Education Research International

Volume 2016, Article ID 5240683, 9 pages

http://dx.doi.org/10.1155/2016/5240683

## What Is Known about Elementary Grades Mathematical Modelling

^{1}University of Nevada, Las Vegas, NV 89154, USA^{2}Universitat Autònoma de Barcelona, Cerdanyola del Valles 08193, Spain

Received 11 April 2016; Revised 24 May 2016; Accepted 5 June 2016

Academic Editor: Shu-Sheng Liaw

Copyright © 2016 Micah S. Stohlmann and Lluís Albarracín. This is an open access article distributed under the Creative Commons Attribution License, which permits unrestricted use, distribution, and reproduction in any medium, provided the original work is properly cited.

#### Abstract

Mathematical modelling has often been emphasized at the secondary level, but more research is needed at the elementary level. This paper serves to summarize what is known about elementary mathematical modelling to guide future research. A targeted and general literature search was conducted and studies were summarized based on five categories: content of mathematical modelling intervention, assessment data collected, unit of analysis studied, population, and effectiveness. It was found that there were three main units of analysis into which the studies could be categorized: representational and conceptual competence, models created, and student beliefs. The main findings from each of these units of analysis are discussed along with future research that is needed.

#### 1. Introduction

Mathematical modelling has mainly been emphasized at the secondary level, but for students to become more adept modellers the elementary grades need to be given more attention. We know that mathematical modelling abilities improve over time [1]. It then makes sense then to start mathematical modelling at earlier ages. There are many benefits to mathematical modelling that elementary students are missing if they are unable to participate in mathematical modelling: developing mathematical understandings [2, 3], coming to appreciate mathematics more and see it as more real life and applicable [4, 5], and developing communication and life skills [6].

At the elementary level, real world mathematics problems are often traditional word problems where teachers may instruct students on finding key words. Students come to believe that they should identify the numbers in the problem and do some operations with these numbers [7, 8]. For example, a study that was done in the elementary grades involved telling students this story: “*Mr. Lorenz and three colleagues started at Bielefeld at 9 AM and drove the 360 kilometers to Frankfurt with a rest stop of 30 minutes*.” There is no question, it is just a story. The story was told to kindergartners and they just say, “*Thank you for the story*.” The story was told to first graders and a few of them combine the numbers to get an answer. The story was then told to 2nd graders all the way up to 6th graders. Every year, more students than the previous grade level combine numbers and give an answer [9].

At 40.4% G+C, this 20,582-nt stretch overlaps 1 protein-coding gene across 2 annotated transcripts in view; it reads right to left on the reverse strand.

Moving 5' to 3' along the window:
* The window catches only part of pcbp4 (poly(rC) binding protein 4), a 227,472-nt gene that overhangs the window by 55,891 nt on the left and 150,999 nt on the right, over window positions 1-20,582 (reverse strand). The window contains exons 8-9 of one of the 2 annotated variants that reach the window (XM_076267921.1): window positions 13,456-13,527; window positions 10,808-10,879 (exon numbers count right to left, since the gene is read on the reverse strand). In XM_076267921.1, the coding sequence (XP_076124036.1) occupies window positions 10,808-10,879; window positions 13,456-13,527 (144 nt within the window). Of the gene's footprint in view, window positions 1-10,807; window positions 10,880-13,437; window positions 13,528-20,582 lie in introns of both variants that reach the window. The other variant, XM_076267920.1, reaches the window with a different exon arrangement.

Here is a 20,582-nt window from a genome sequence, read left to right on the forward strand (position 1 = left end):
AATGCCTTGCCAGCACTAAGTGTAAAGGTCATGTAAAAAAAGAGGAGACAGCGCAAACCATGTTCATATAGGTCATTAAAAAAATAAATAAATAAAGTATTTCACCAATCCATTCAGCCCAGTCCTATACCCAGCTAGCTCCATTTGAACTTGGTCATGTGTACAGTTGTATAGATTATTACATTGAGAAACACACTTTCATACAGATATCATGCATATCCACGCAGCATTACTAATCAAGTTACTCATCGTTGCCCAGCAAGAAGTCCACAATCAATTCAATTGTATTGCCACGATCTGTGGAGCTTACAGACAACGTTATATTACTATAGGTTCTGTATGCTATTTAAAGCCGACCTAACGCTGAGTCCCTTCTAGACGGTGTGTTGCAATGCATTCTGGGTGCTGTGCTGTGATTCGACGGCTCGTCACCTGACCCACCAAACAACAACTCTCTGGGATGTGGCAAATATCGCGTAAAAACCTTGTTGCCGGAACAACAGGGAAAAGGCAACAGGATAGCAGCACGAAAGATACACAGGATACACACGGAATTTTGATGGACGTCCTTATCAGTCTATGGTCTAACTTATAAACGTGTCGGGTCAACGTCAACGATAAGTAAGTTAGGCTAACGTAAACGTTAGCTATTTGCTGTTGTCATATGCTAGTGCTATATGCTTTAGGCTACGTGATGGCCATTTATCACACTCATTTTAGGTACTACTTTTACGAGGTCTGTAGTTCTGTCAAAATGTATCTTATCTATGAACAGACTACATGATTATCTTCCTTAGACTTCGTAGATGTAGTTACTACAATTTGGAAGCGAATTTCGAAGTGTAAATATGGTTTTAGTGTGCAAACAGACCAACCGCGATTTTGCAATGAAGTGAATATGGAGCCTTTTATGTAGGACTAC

We want students to have the opposite effect, where each year they become more adept at reasoning with real world situations. If mathematical modelling is integrated more in the elementary grades students will be more used to situations that can be solved, making assumptions and approximations and identifying which is the most important information in a problem and what more information needs to be known. There is good work being done in the elementary grades in mathematical modelling, but more can be done in conducting research with this age group. This paper describes what is known about mathematical modelling at the elementary grade level (age 10 and under) in order that future research can be identified and situated in this literature.

#### 2. Essential Elements of Mathematical Modelling

Our definition of mathematical modelling is an iterative process that involves open-ended, real world, practical problems that students make sense of with mathematics using assumptions, approximations, and multiple representations. Other sources of knowledge besides mathematics can be used as well. Mathematical modelling curricula should have multiple acceptable models that can be developed.

Mathematical modelling begins with a key question that stems from the real world problem. A key question can guide the solution and work of a mathematical modelling activity. An example of a key question is how big is someone based on his or her footprint and stride length? [10] A key question can serve in focusing on work and is often the way that people approach problems in their jobs.

Both clear verbal and written communication are paramount while students work on a mathematical modelling task and detail their solution. Students must also reflect on the modelling process in order to make explicit the mathematics that they used and how well they understood it. In addition, modelling activities should also be open-ended [11].

A modelling cycle (Figure 1) that appears often in the literature is from Blum and LeiB [12] and connects to several of our essential elements. There is a distinction between the real world and mathematics. It can be seen that students must make sense of the problem with mathematics involving assumptions and approximations, often called mathematizing, and then ensure that the model developed makes sense in the realistic context. Though not shown in the cycle it is well known that the modelling process is iterative in nature [13].